All of my children currently have Next Steps related to their gross and fine motor skills, including encouraging tripod grip and using scissors safely, so this seemed a good opportunity to break in my new Flisat table with trays underneath for messy play.
I set up the following activities, which I will run you through now, along with my reasoning for choosing them (the current topic is Chinese New Year, hence the pigs and colour scheme!)
Coloured rice with chopsticks, bowls, pigs and pom poms
The rice itself is remarkably easy to make, if a little time consuming. Simply mix a little food colouring (gel gives a more intense colour than the watered down bottles) with vinegar in a bag and add the rice. The colour will intensify the longer you leave the rice in there for. Once ready, tip onto a baking tray and dry out in an oven on low heat, or leave to dry out naturally, though this can take a few days. Once dry, the rice will store for months in an airtight container; I tend to batch make a few kilograms in different colours, then it’s ready to use as and when
Younger children can make patterns in the rice with the chopsticks or their hands, older children can demonstrate fine motor skills in using the chopsticks to pick up the pom poms, and copying simple Chinese patterns drawn on the blackboard behind the table; I also encourage the older children to hold the chopsticks like a pencil when drawing shapes in the rice. My eldest is currently improving his letter formation as he writes certain letters backwards, and shaping the letters using large movements in the rice helps him to understand the shape of the letter more easily when writing on paper
The pigs and poms in there can be hidden, collected or used in pretend play and give lots of opportunity for conversations, including counting, colour matching, size, shape, texture… the list goes on. They give lots of opportunities to ‘wonder’ aloud whilst the children are playing, for example, ‘I wonder how many green pom poms I can find’ or ‘I wonder why this pig is covered in mud’ and the children will also generate their own conversations with each other and with me
Coloured spaghetti with scissors
Again, the spaghetti is simple to make, simply add food colouring to the water when boiling the spaghetti. I would advise adding a drop of oil to the saucepan too, as this coats the strands of spaghetti and stops them sticking together. Once cooled, the spaghetti can be stored in the fridge for a few days, although if you have children who will eat it, use it sooner rather than later
The main premise of this activity is for the children to cut the strands of spaghetti using the scissors provided. You will notice that there are two different types of scissors in the tray; the green and yellow pair are left-handed as I have one little boy who is already showing a dominant left hand at just over two years of age. I cannot emphasise how important left-handed equipment is for children who are showing a preference for their left hand, both in terms of safety and confidence, but that’s going to be a whole other blog post!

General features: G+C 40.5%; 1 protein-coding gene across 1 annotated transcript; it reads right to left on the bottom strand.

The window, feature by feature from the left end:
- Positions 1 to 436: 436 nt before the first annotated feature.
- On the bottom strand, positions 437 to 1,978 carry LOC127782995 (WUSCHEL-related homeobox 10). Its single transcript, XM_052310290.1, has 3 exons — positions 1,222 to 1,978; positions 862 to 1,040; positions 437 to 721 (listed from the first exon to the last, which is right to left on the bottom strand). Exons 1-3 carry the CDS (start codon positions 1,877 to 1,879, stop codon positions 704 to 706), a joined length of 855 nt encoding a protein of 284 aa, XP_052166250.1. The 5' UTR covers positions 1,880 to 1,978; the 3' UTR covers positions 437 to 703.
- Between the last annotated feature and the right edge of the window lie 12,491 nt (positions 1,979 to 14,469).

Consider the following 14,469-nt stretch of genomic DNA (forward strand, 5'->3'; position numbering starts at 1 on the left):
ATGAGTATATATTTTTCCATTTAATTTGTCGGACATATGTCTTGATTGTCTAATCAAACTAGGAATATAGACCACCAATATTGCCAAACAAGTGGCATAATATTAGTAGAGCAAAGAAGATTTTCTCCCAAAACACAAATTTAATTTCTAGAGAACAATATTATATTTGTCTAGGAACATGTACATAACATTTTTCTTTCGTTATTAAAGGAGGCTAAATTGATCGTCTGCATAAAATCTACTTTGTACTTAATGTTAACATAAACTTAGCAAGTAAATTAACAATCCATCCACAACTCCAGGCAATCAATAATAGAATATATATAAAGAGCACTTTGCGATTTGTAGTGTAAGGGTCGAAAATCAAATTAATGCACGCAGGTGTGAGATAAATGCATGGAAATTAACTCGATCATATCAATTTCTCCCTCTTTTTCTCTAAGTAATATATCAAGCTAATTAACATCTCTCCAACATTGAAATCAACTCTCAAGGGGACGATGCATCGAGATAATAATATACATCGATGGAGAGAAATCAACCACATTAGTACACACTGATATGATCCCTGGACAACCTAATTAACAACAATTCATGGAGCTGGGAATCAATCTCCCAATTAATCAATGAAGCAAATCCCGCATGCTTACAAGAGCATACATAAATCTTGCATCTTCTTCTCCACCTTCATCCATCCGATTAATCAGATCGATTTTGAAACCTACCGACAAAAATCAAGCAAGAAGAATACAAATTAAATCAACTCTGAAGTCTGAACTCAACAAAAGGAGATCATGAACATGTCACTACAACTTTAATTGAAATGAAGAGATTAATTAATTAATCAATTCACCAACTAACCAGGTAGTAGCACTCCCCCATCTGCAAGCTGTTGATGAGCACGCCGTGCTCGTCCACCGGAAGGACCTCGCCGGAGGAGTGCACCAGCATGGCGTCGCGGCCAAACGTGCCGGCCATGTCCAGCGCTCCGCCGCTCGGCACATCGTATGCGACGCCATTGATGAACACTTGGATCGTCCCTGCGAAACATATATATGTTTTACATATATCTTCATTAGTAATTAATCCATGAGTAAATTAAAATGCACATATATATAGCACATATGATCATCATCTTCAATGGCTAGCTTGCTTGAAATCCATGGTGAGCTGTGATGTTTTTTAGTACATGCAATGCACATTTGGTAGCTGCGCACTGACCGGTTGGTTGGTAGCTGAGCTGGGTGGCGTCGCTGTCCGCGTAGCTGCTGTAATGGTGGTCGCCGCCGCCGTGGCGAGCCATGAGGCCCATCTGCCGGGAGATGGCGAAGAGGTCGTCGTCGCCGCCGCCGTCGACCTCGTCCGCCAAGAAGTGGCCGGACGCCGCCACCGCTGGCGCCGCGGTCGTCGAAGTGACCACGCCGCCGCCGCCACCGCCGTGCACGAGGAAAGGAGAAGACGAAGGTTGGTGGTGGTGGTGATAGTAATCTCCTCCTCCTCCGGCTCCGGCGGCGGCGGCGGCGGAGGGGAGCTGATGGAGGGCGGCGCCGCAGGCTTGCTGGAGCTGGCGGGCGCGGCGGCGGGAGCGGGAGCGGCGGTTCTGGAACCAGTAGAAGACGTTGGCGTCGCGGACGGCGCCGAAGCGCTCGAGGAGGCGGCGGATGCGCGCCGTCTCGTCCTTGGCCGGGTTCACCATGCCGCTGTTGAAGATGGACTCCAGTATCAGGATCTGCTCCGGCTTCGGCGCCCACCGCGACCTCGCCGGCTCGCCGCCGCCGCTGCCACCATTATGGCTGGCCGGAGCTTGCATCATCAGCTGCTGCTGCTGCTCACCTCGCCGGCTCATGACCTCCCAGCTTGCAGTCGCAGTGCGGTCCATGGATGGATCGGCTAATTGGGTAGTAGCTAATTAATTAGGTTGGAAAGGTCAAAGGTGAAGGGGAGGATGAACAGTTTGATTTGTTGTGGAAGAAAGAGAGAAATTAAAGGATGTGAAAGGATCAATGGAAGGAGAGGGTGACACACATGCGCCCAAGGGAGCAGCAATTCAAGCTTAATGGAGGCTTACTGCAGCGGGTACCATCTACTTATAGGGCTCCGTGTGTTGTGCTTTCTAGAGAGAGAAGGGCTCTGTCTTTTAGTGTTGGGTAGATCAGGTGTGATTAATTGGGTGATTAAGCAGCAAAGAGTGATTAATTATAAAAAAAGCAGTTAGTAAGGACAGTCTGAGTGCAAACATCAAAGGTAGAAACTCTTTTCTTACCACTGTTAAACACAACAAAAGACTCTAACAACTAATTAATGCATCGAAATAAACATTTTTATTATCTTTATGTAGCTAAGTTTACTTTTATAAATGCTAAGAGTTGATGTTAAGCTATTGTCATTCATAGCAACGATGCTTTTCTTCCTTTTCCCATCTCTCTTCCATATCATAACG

The emphasis of this activity is two-fold; holding the scissors correctly and cutting safely, especially if other children are playing nearby. Modelling good practice is recommended in situations like this, so I tend to sit nearby and start cutting the spaghetti myself to demonstrate the process safely. It also means I can give gentle encouragement and guidance at the same time. My daughter tends to turn her hand over whilst cutting, so sitting alongside and modelling correct procedure means I can support her to hold the scissors straight without her realising I am helping and going off in a strop!
One of the older children I look after is struggling with holding writing equipment with a tripod grip, and as he is going to school in September I am keen to work on this with him; this currently involves doing lots of different exercises to build up his hand muscles. Squishing and releasing the spaghetti in his whole hands is both beneficial and fun, and the activity can be extended to picking up individual strands in thumb and forefinger. His younger sister also enjoys the sensory experience of playing with the spaghetti, including eating it!
I obviously have to be careful when the children are using scissors and supervise the activity carefully, especially when the baby is playing at the same table. The Flisat table has lids which can easily be put on to cover the trays when not in use, or if I need to leave the children for a couple of minutes
Extension & Adaptation
The activities above are easy to extend and adapt depending on your children. You could add measuring and pouring tools. You might prepare different colours to match themes throughout the year, for instance, green for St Patrick’s Day. You could even hide objects in the food for the children to find, for example mini easter eggs or small magnets to find with a larger magnetic wand. One of my older children has a Next Step to sequence the numbers 1-5 and then 1-10; I could hide the numbers in the trays so that he finds them in a random order to sequence. The possibilities are endless!
The key is to adapt to the interests and Next Steps of the children in your care. Share your ideas below!